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Greatest Threats and Opportunities for Human Freedom in 2016: An Interview with David Kramer


With International Human Rights Day approaching on December 10, the Bush Institute’s Chris Walsh asked David Kramer to forecast the greatest threats and opportunities for human freedom in 2016. Kramer is a member of the Bush Institute’s Human Freedom Advisory Council and former Assistant Secretary of State for Democracy, Human Rights, and Labor and President of Freedom House. He is now Senior Director for Human Rights and Democracy at the McCain Institute for International Leadership.


Looking ahead to 2016, what are the top threats to human freedom around the world?


The top threats to human freedom in the world today and into the near future originate from countries with non-democratic systems of government and/or from extremist non-state actors that seek to blunt the advance of democracy. They view the spread of freedom and systems rooted in rule of law as threats to their own power. How a regime treats its own people is often indicative of how it will behave in foreign policy. Russia, China and Iran are corrupt, authoritarian regimes that show no respect for their own people’s human rights.


Thus, we should not be surprised when Vladimir Putin violates the sovereignty and territorial integrity of his neighbors, whether Georgia in 2008 or Ukraine in 2014 to the present, while launching the worst crackdown on human rights inside Russia since the break-up of the Soviet Union. Nor should we be shocked by threats from the Iranian regime to destroy the state of Israel or its support for the Assad regime in Syria, given that Iranians are subject to the whims of the mullahs. And under President Xi Jinping, China has increased use of the death penalty and gone after bloggers, lawyers and others amid a deteriorating human rights situation while simultaneously throwing its weight around in the Asia-Pacific region.


The inability of democratic states to come together and push back against the authoritarian challenge is a threat, too. We cannot afford to be complacent or disorganized, given nine years of decline in freedom, according to Freedom House’s Freedom in the World 2015 report. “More aggressive tactics by authoritarian regimes and an upsurge in terrorist attacks contributed to a disturbing decline in global freedom,” Freedom House argues. Democracy and human rights activists look to the democratic community of nations to come to their support, politically, financially, and morally. We risk leaving them disillusioned and demoralized, if not abandoned, if we do not actively and creatively back them and their efforts, and we inadvertently embolden the authoritarian regimes by not challenging them.


Does the United States have a responsibility to respond to these challenges? If so, how?


The United States absolutely has a responsibility not only to respond to these challenges; it must lead that response. For decades, the United States has supported democracy, human rights and rule of law around the world. The United States was founded on the principles of life, liberty and the pursuit of happiness, and Americans believe that all people should enjoy these rights. We do not seek to impose the American model on other countries; each country, if given the opportunity, will develop in its own unique way. But we stand with and support those forces in countries around the globe who seek to build democratic societies that allow people to live in freedom, lead to greater economic success, better protect intellectual property rights, and provide a more stable investment environment.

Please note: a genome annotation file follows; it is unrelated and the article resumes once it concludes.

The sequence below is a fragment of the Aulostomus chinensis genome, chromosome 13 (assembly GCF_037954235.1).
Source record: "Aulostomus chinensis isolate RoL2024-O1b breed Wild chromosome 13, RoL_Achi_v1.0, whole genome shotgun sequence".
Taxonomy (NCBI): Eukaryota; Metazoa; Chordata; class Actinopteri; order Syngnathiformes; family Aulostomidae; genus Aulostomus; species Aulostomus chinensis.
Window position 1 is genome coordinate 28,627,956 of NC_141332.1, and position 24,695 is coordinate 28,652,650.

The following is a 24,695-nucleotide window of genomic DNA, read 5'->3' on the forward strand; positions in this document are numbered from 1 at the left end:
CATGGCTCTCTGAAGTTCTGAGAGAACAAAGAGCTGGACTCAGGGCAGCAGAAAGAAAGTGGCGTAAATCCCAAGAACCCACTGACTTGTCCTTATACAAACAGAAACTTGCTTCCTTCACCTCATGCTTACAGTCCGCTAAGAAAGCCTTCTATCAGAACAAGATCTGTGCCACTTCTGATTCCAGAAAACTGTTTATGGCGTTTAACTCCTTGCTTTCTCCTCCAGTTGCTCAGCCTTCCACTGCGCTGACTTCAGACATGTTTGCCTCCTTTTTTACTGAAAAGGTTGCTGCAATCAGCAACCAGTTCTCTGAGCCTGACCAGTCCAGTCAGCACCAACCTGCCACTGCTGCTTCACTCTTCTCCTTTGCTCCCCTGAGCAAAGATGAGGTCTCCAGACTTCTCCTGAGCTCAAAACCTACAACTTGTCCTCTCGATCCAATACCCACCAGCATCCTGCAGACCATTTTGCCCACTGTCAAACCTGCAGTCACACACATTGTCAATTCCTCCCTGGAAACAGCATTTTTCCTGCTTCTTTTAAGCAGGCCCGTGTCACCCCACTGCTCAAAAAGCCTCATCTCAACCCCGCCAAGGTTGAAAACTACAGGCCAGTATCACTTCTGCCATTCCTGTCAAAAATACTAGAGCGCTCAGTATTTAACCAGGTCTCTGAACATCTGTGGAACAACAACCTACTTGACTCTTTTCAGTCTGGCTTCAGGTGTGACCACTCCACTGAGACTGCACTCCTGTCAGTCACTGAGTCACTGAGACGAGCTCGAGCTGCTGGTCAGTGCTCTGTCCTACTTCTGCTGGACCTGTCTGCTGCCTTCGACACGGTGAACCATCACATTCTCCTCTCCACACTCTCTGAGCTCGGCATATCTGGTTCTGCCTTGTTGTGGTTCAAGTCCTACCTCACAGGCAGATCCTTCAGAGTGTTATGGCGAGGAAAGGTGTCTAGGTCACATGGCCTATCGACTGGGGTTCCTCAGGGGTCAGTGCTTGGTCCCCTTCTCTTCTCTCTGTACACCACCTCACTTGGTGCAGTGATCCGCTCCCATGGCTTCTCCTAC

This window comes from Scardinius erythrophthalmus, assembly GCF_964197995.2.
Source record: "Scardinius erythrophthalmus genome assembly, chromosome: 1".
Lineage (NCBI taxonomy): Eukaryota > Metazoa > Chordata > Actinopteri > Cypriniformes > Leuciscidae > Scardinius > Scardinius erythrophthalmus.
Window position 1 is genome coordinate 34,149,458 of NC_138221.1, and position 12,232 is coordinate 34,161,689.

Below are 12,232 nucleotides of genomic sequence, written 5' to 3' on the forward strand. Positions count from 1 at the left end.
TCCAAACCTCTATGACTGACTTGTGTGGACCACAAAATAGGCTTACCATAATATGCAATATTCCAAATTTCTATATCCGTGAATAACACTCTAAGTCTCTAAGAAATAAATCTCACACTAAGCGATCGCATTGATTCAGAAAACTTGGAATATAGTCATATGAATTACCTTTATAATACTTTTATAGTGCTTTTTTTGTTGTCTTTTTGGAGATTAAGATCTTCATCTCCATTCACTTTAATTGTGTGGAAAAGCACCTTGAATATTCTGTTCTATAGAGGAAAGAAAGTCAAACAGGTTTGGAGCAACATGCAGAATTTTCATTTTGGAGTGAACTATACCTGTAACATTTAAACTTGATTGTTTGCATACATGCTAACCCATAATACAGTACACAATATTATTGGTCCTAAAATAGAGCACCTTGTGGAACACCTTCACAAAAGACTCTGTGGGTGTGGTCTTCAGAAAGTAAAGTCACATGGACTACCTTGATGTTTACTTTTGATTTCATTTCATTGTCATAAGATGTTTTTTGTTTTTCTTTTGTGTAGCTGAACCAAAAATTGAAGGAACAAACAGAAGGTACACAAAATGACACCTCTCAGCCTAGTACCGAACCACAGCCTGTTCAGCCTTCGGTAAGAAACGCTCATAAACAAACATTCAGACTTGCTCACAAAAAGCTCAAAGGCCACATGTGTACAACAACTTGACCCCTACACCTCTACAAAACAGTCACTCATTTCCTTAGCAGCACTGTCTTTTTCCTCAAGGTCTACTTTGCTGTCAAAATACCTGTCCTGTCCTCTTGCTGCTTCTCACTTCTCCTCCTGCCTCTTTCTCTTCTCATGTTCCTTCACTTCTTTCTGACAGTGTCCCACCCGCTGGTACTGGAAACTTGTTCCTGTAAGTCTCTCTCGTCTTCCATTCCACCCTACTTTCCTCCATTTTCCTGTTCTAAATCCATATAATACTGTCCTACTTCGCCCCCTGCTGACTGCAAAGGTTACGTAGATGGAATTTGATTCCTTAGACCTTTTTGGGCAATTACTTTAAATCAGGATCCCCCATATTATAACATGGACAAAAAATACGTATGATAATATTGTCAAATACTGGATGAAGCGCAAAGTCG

It is in U.S. national interests to advance the cause of democracy, human rights and rule of law around the world. After all, the United States is safer and more prosperous in a more democratic world and should take the lead in advancing this cause. Getting other governments to respect universal values and promote democratic development advances the cause of freedom and also mitigates the challenges we face. Free nations are also more economically successful, stable, reliable partners, and democratic societies are less likely to produce terrorists, proliferate weapons of mass destruction, or engage in aggression and war. This means that the advance of democracy benefits not just the United States, but order and peace around the globe.


Democracy advocates and human rights defenders look to the United States for moral, financial, and political leadership and support, making American leadership indispensable. Remaining silent or reducing the profile of these issues abandons people who, in many cases, sacrifice their liberty and lives struggling for a more democratic society.


Looking ahead to 2016, what encourages you most when considering human freedom around the world?


I’m most encouraged by the unquenchable desire among people around the world to live in freedom. We have seen this in Myanmar and Venezuela, with recent elections there, but also among brave activists in Ukraine, Tunisia, and even in Syria who face great risks to their liberty and their lives. Given the option, most people around the world would choose to live in free societies. According to the most recent World Values Survey, more than 82 percent of respondents believe having a democratic system of government is a good thing. As long as that spirit remains alive, even if under attack, we have reason to be optimistic.